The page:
Navigation is also gesture based, with a pinch performing a zoom” out to the list level, where you can see your individual lists and jump into or rename one. Pinching again takes you to the menu.

The real miracle is how much of this sense of delightful tactility is maintained in the Mac version, which uses the same gestures for trackpads and also supports clicking around and using keyboard shortcuts. New tasks are created simply by typing (or left clicking), and hovering your mouse between existing tasks lets you interject a new one just like on mobile devices. Even the sounds are there, with some very satisfying scrolling clicks.

The only significant downside to Clear’s design is that it too lacks the same ease of access to other lists that the native Reminders app provides. On iOS, Reminders allows you to simply tap the header to get into/out of any list, and on OS X or the web view the sidebar ensures that all your lists are always handy.

Clear actually manages to offer the same ease on iPad, but not on iPhone (where a sidebar wouldn’t fit). More baffling is the OS X implementation, which is one window by default but can be split into multiple windows…I feel like a sidebar is an easier solution than having multiple Clear windows floating around.

I also wish that each list could have its own distinct theme, but I assume that it’s deliberately not possible for reasons of visual continuity between lists.

Showdown

It’s been an odd comparison, I grant you, since Clear is designed to be a no-frills task management environment that prioritizes speed and charming interaction over raw features, while GoodTask is a compelling extension of Reminders that tries to tie in calendar events alongside tasks.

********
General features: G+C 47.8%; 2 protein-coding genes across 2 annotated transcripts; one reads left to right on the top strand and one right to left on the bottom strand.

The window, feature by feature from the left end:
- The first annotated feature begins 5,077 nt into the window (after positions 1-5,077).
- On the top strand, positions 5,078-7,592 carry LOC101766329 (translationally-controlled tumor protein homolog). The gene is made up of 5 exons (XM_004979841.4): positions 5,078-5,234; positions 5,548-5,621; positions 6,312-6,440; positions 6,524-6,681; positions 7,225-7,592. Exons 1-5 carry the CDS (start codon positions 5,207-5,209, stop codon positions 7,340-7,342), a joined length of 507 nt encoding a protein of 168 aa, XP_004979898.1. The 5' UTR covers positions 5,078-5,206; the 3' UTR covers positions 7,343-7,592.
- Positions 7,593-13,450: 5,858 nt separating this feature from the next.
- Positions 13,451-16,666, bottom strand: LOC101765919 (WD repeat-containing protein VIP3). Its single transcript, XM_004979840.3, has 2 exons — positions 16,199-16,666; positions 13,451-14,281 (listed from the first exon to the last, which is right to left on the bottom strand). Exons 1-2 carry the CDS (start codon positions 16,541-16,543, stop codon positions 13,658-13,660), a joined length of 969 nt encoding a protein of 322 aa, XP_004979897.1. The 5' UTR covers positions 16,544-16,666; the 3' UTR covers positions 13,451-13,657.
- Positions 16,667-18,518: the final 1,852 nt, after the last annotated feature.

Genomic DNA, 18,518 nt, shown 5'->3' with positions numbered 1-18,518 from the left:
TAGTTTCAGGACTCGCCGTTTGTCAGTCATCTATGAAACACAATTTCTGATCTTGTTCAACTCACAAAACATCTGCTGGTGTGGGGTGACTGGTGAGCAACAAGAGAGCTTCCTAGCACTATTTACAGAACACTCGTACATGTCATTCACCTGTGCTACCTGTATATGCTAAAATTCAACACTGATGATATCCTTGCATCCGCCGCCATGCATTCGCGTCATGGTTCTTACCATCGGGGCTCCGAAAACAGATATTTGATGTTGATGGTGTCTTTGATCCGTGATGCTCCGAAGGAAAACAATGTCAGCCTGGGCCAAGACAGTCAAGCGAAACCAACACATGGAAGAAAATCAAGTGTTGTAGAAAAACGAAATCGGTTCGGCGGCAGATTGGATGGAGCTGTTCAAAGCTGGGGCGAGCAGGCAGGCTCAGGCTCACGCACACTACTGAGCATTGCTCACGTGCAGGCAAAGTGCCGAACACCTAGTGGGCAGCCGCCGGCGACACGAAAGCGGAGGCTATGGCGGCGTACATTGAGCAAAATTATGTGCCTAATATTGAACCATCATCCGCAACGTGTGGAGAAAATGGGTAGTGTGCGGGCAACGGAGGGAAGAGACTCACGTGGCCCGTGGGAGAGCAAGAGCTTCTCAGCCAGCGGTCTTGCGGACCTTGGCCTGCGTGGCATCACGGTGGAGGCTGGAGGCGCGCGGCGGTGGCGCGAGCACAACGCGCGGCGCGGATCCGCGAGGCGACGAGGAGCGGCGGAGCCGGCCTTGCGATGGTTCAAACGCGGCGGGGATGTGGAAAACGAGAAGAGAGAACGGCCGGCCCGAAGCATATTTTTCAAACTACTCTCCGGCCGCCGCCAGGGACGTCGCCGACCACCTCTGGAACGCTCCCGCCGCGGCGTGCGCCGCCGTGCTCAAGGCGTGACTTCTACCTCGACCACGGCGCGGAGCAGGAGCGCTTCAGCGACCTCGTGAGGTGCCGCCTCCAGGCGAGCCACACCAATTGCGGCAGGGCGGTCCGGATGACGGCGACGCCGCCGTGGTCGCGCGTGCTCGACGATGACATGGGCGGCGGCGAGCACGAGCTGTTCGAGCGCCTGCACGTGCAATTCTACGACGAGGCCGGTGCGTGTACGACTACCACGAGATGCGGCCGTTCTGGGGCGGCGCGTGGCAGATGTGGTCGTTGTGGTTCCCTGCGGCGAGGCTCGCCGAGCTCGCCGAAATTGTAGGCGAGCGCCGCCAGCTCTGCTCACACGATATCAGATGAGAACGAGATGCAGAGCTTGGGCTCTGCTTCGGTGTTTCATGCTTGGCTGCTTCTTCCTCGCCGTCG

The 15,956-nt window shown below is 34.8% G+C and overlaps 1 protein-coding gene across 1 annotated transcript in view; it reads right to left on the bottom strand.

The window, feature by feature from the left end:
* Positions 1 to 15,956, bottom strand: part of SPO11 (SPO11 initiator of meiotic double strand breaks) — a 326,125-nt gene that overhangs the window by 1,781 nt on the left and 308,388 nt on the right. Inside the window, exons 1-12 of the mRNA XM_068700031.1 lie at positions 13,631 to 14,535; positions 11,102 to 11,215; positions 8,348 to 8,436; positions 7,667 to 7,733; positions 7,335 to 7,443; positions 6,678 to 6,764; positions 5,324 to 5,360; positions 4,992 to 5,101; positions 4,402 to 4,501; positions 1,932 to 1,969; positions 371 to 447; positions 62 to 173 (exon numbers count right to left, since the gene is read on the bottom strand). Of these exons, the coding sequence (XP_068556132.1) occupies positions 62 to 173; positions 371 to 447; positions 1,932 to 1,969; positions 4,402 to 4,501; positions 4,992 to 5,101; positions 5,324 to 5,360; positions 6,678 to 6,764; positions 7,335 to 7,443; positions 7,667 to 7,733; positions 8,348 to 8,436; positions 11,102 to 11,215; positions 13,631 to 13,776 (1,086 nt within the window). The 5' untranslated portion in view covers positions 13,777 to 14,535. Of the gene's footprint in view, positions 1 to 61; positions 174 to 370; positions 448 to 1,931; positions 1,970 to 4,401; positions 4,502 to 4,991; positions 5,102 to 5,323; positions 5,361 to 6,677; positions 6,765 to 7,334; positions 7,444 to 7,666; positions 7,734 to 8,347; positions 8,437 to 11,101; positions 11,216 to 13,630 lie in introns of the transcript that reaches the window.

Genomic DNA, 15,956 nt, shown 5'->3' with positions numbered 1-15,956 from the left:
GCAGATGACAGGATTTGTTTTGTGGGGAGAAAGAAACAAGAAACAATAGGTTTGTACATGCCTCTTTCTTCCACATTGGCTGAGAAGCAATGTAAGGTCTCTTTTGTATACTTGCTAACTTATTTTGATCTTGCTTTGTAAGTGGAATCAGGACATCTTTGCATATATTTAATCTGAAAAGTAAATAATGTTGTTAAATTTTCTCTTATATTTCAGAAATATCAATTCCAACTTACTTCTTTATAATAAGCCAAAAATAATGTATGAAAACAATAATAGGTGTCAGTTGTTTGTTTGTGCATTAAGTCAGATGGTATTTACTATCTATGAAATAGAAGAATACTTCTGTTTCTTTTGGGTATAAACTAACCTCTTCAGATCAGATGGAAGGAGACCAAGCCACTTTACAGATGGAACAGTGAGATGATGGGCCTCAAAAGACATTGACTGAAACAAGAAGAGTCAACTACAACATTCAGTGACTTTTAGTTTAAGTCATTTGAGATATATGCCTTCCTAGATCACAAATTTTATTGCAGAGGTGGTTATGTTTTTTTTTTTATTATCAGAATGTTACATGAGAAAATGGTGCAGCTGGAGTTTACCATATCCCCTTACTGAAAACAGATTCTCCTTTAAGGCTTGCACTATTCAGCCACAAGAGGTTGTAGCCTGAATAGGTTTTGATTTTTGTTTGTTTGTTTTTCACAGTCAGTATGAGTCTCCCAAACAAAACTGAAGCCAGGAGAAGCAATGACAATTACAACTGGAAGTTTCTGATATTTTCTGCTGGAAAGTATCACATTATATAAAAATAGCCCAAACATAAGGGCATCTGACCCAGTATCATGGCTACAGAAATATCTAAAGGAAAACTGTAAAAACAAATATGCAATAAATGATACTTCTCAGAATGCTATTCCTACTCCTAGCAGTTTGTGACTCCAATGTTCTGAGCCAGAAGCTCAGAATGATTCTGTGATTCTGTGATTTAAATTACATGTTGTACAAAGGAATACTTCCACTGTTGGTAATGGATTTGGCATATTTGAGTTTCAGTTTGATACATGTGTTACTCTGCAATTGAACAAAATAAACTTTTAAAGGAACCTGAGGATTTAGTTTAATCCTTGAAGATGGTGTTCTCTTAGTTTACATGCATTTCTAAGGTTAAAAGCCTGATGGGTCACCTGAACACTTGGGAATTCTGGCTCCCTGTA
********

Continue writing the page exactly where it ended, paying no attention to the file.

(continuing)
Ultimately, neither is going to sway me from my Bullet Journal approach to staying productive: I’ve become too used to tracking accomplishments, tasks, ideas, and events in the same environment (OneNote) on a daily basis to be able to revert to what now feels like an archaic system of lists.

Nevertheless, for situations where this format still works—like my shared grocery list example from before, and for capturing all those reminders that Siri enters for me while I’m out and about—I was hoping to discover a replacement for the native Reminders.

GoodTask, while beautiful and ambitious, fails to live up to my most basic expectation: being a better user experience than the native Reminders it builds upon. By definition, something that attempts to improve upon Apple’s work should be easier, more beautiful, and more engaging to use. Sadly, to me it was only more beautiful, and that alone is not going to get me to switch.

Clear, on the other hand, exceeded my expectations. In fact, it’s close to perfection—frustratingly so! I’m shaking my fist at Realmac.

It is truly endearing to interact with, effortless to use, and reliable.

Clear lacks only three things that would make me switch to it immediately for my remaining task management needs:

  1. The ability to create recurring tasks. I use Reminders to help keep me on track for developing good habits, and I don’t want to have to create an identical task every day/week/month because that’s unnecessary work.
  2. The ability to take dictation directly from Siri. Whether this comes in the form of Reminders integration, or as a result of new APIs available with iOS 8, it is crucial for my usage.
  3. The ability to share lists with other users. Groceries, gift ideas…whatever the case, it needs to be possible.

I give these suggestions with the understanding that Clear’s main goal was to remove fluff, but my argument is that these three features represent a gigantic spectrum of use cases that are severely impeded or made impossible by their absence.

None of these suggestions are news to Realmac, of course, and in fact their own answer to the question of Does Clear work with the Reminders app on iOS/OS X?” is an enticing not at this time” rather than no”, so I’m optimistic.

Conclusion

While I may not have discovered a replacement for Reminders, I did ultimately enjoy my experience with both GoodTask and Clear.

GoodTask lacks the polish and focus of Clear, but it’s built on solid ground and has a lot of potential to become terrific as the developers continue to work on it. They are very responsive to bug reports and suggestions, so I am confident that we can expect quick improvements.

Clear is unique and remarkable, but for my uses, Realmac have thrown the baby out with the bathwater in trying to pare it down to the essentials. The missing features are maddeningly relevant to the exact ways I would use it, and so despite my earnest desire to switch, for now…I simply can’t.